Why Zero-sum Thinking in Schools Doesn’t Add Up
Zero-sum thinking is used to describe when a person believes a situation is a matter of win-lose (Valentine). It assumes that for someone to win, someone else must also lose.
This is often in connection with competitions like a football match, or with resource scarcity. Like in the World Cup, there is only one winner, so there must be losers. With resources, if there is a limited supply of something, there is not enough for everyone. If money is considered scarce, then in order for me to make more money, someone must therefore lose more money. I win, others lose.
While we can all agree that scarcity does exist in various forms, this thinking can easily turn into a mindset where you can believe that the only way to succeed at anything, is to take things from others. Or inversely, the only way others succeed is to take things from you.
How might a zero-sum mindset translate to a school setting, like here at EARJ?
Let’s take a look at “learning,” one of our shared values at EARJ, and a key outcome for our children. Is “learning” a competition with only one winner? Is it a finite resource, where the only way someone can learn more, is if someone learns less?
If learning can be measured through the amount of hours a student is sitting at their desk or the number of individual teacher check-ins they get each lesson, then one might argue that learning could be scarce or finite. However, educators and researchers have known for a very long time that you cannot measure learning in this way.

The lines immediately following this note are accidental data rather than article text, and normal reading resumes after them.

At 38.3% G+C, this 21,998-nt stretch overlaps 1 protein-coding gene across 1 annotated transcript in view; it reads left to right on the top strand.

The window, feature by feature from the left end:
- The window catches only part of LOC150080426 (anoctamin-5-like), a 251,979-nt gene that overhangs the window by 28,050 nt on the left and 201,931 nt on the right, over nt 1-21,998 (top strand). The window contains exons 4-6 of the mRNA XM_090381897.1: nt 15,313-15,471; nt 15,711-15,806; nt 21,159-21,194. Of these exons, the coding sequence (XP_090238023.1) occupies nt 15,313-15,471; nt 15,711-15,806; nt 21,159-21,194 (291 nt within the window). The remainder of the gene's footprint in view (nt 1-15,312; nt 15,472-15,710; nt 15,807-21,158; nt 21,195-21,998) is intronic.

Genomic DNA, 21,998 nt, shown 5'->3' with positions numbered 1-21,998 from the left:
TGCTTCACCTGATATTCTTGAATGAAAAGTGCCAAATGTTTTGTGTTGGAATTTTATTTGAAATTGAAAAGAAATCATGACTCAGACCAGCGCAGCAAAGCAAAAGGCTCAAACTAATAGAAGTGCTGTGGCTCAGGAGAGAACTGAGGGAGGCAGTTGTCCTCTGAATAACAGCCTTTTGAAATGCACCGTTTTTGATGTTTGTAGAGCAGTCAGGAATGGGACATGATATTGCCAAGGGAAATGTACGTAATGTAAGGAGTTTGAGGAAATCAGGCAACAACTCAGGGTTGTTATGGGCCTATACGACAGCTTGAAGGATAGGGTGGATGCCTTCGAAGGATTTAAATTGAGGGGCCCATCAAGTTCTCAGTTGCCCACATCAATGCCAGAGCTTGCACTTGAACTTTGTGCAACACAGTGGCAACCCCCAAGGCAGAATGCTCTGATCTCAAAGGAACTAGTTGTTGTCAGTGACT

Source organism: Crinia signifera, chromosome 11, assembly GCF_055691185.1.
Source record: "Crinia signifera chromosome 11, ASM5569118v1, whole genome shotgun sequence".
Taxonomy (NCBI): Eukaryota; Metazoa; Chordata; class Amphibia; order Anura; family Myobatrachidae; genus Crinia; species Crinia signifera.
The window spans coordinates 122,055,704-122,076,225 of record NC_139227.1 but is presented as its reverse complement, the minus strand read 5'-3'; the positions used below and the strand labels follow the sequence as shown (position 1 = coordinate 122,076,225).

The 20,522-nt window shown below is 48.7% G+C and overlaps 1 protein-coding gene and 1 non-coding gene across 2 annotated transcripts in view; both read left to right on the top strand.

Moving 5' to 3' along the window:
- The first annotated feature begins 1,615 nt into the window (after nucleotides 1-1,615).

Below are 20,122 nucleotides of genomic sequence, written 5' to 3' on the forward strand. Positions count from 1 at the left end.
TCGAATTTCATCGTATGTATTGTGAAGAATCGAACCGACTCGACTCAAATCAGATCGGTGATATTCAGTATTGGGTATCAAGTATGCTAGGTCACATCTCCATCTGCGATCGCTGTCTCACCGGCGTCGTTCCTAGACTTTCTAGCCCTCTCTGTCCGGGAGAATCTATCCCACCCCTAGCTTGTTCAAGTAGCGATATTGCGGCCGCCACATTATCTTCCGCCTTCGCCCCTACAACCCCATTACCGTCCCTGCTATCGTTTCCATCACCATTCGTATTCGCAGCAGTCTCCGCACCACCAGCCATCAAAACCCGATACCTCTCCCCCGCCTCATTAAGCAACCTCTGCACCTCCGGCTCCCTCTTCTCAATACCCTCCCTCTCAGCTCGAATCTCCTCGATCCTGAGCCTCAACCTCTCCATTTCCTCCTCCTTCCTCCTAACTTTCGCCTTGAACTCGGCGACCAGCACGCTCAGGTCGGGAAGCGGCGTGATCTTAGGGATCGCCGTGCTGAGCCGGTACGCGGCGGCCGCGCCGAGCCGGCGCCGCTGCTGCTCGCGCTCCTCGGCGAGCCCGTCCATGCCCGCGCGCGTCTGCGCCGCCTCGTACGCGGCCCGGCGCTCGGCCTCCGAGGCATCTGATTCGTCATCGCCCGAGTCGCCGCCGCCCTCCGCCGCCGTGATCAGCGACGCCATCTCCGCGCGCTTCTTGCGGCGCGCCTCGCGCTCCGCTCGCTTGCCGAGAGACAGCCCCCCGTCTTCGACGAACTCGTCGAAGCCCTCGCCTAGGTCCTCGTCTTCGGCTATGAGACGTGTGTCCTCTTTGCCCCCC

Learning is not a finite resource that must be hoarded like toilet paper during a pandemic lockdown. In order for one student to succeed, others do not need to fail.
Often within education, we hear zero-sum thinking in discussions about inclusion. There is a concern that if one student needs more of something, then other students must be receiving less. This is flawed thinking. On the contrary, it is increasingly the case that research demonstrates that all students benefit when education is more inclusive. Students often benefit from a better sense of belonging and from greater learning outcomes (Ruijs and Peetsma). It isn’t zero-sum at all: it’s more like a win-win.
So how do we develop classrooms where all students have better learning outcomes? How do we create spaces where all students feel that they belong? A zero-sum mindset tells us that someone always has to lose, but in education, it doesn’t seem to add up.
Ruijs, Nienke M., and Thea T.D. Peetsma. “Effects of Inclusion on Students with and without Special Educational Needs Reviewed.” Educational Research Review, vol. 4, no. 2, Jan. 2009, pp. 67–79, www.sciencedirect.com/science/article/pii/S1747938X09000189, 10.1016/j.edurev.2009.02.002.
Valentine, Matt. “What Is Zero-Sum Thinking and Could It Be Harming You?” Goalcast, 28 Mar. 2018, www.goalcast.com/what-is-zero-sum-thinking/. Accessed 4 Apr. 2022.